With Brand's housing initiative OK'd, key piece of Brandau-Olivier proposal gets axed

The Landlord-Tenant ombudsman doesn’t appear to long for this world.


The fundamental point from the City Council’s three-hour hearing last week on slum housing reform was delivered two minutes into the drama.


Mayor Lee Brand was first to the public microphone. His mission was to lay the foundation for public debate on his proposed Rental Housing Improvement Act. The Mayor began by noting that Fresno for decades has been largely ineffective in using its charter-authorized police power to ensure a basic level of quality housing for all Fresnans.

For example, Brand said, the City Attorney’s Office currently has just two lawyers assigned to prosecuting the owners of rundown, unhealthy and unsafe buildings – residential units being the most important part of this universe.

Then Brand, perhaps unintentionally, revealed where Fresno’s housing regulation policy is headed for decades to come.

“The city of Sacramento, by comparison, roughly the same size as Fresno, with probably a better stock of housing, has 10 city attorney’s prosecuting cases,” Brand said.

Sacramento – capital of the nation’s most populous and richest state, home to armies of well-paid government workers, a place with 30,000 fewer residents than Fresno – requires 10 full-time assistant city attorneys to prosecute private property owners for their failures to comply with every government regulation concerning basic standards for rental housing.

And after all those years of dedicated effort and all those uncompromising prosecutions, Sacramento still needs five times as many city lawyers as Fresno currently possesses to chase down intractable property owners.

Either Sacramento is America’s slumlord heaven, or there’s something about government regulation that makes it a permanent and lucrative growth industry.

Come to think of it, the answer is probably both.

Fresno continues down Sacramento’s path this Thursday when the council votes on adoption of Brand’s Rental Housing Improvement Act. The legislation was successfully introduced Feb. 2 on a 4-3 vote. Council Members Steve Brandau and Garry Bredefeld and Council President Clint Olivier vote no.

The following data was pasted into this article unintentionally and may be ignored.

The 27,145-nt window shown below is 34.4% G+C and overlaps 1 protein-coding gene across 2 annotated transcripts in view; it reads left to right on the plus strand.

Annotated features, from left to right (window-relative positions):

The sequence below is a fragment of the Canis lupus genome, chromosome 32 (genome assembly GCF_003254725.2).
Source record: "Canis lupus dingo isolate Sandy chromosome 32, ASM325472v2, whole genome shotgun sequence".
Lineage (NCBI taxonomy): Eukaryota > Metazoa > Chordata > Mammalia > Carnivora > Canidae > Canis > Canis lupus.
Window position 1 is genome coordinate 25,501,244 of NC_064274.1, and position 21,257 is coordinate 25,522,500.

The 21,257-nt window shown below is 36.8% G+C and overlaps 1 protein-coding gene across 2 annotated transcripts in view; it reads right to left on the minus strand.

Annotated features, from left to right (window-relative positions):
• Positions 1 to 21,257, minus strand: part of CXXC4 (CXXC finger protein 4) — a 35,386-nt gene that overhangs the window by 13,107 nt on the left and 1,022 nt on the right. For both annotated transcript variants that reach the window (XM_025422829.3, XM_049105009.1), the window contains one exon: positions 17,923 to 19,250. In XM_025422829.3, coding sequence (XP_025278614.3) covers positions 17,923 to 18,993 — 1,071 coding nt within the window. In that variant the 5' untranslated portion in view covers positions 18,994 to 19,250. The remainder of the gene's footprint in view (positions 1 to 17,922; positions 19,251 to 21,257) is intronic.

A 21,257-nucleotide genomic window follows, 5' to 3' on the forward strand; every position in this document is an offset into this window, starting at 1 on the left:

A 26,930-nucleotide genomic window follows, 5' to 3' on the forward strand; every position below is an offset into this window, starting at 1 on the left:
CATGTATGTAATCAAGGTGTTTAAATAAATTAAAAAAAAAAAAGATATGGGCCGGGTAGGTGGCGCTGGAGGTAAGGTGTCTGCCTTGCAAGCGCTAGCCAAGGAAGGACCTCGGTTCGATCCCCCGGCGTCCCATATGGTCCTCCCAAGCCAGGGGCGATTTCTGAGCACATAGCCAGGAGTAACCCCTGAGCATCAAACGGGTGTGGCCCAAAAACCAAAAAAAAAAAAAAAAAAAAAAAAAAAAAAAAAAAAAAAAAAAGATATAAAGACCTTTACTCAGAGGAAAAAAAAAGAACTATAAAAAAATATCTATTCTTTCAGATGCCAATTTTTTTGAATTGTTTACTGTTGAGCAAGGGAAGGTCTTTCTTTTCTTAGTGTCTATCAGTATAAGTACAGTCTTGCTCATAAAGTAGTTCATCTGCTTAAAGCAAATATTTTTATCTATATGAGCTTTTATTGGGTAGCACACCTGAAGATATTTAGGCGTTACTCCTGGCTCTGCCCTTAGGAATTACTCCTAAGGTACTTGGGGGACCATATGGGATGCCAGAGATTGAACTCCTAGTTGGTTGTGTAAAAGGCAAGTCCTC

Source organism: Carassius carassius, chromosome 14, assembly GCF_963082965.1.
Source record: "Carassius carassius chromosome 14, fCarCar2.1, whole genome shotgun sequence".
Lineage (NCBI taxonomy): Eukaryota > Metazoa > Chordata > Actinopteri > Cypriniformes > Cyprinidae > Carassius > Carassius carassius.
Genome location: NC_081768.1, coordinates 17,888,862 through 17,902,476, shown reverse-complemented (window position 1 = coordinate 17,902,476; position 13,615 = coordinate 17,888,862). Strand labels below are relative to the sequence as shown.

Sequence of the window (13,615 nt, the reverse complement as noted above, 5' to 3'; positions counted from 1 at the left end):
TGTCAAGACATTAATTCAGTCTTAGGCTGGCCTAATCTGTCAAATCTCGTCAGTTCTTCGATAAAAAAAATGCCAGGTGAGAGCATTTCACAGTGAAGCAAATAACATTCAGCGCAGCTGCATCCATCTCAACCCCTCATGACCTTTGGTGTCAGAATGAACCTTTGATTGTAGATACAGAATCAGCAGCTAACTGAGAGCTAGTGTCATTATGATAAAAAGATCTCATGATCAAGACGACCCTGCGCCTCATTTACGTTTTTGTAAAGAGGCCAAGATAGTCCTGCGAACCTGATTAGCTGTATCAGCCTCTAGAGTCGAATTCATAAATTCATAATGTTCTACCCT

The council also will consider a resolution to deliver $272,200 to the Department of Resource Management and the City Attorney’s Office to fund employees for the anti-slumlord fight.

This second piece of legislation confuses me. The staff report says the money will support the city’s Anti-Slum Enforcement Team (ASET). This team will consist of 16 people – a division manager, a supervisor, seven senior community revitalization specialists, two community revitalization specialists, three lawyers, a paralegal and a legal secretary. We’re well into the eighth month of the 2016-2017 fiscal year. A bit more than a quarter-million dollars isn’t enough to pay for 16 city workers, even if they’re on the job for only the fiscal year’s final quarter. Exactly how this money will augment ASET’s mission isn’t clear to me.

And then there’s ASET’s genesis. The initiative was the brainchild of Brandau and Olivier, who got the council and Administration (Ashley Swearengin was mayor at the time) to buy into this housing reform concept late last year. It’s news to me that there’s essentially no difference between Brand’s Rental Housing Improvement Act and the Anti-Slum-Enforcement Team initiative. I thought the latter was meant to make the former unnecessary.

More importantly, I don’t see anything in the staff report that mentions the ASET initiative’s “ombudsman” position. No need here to go into detail on the importance that Brandau and Olivier attach to the ombudsman in securing quality rental housing while retaining the liberties of law-abiding property owners. It’s sufficient to simply note that the absence of the ombudsman from the Brand Administration’s plans, if in fact that is the case, is a Bronx cheer directed at the two council members.

Finally, let’s talk money. The staff report says the $272,200 will come from proceeds of the sale of the city-owned Blosser property in Northwest Fresno. (The history of the Blosser property is worth a political science class at Fresno State all by itself.)

The staff report is using a passive voice to acknowledge that the money is coming from the general fund. Because we’re talking about a mid-fiscal year budget appropriation, the Administration’s request requires at least five votes. Brand either gets Brandau, Bredefeld or Olivier to flip, or he waits until the June budget hearings to fully fund that 16-person anti-slumlord team.

Is a variation of the ombudsman in the Rental Housing Improvement Act a solon-flipper?

Photo: The Fresno Bee

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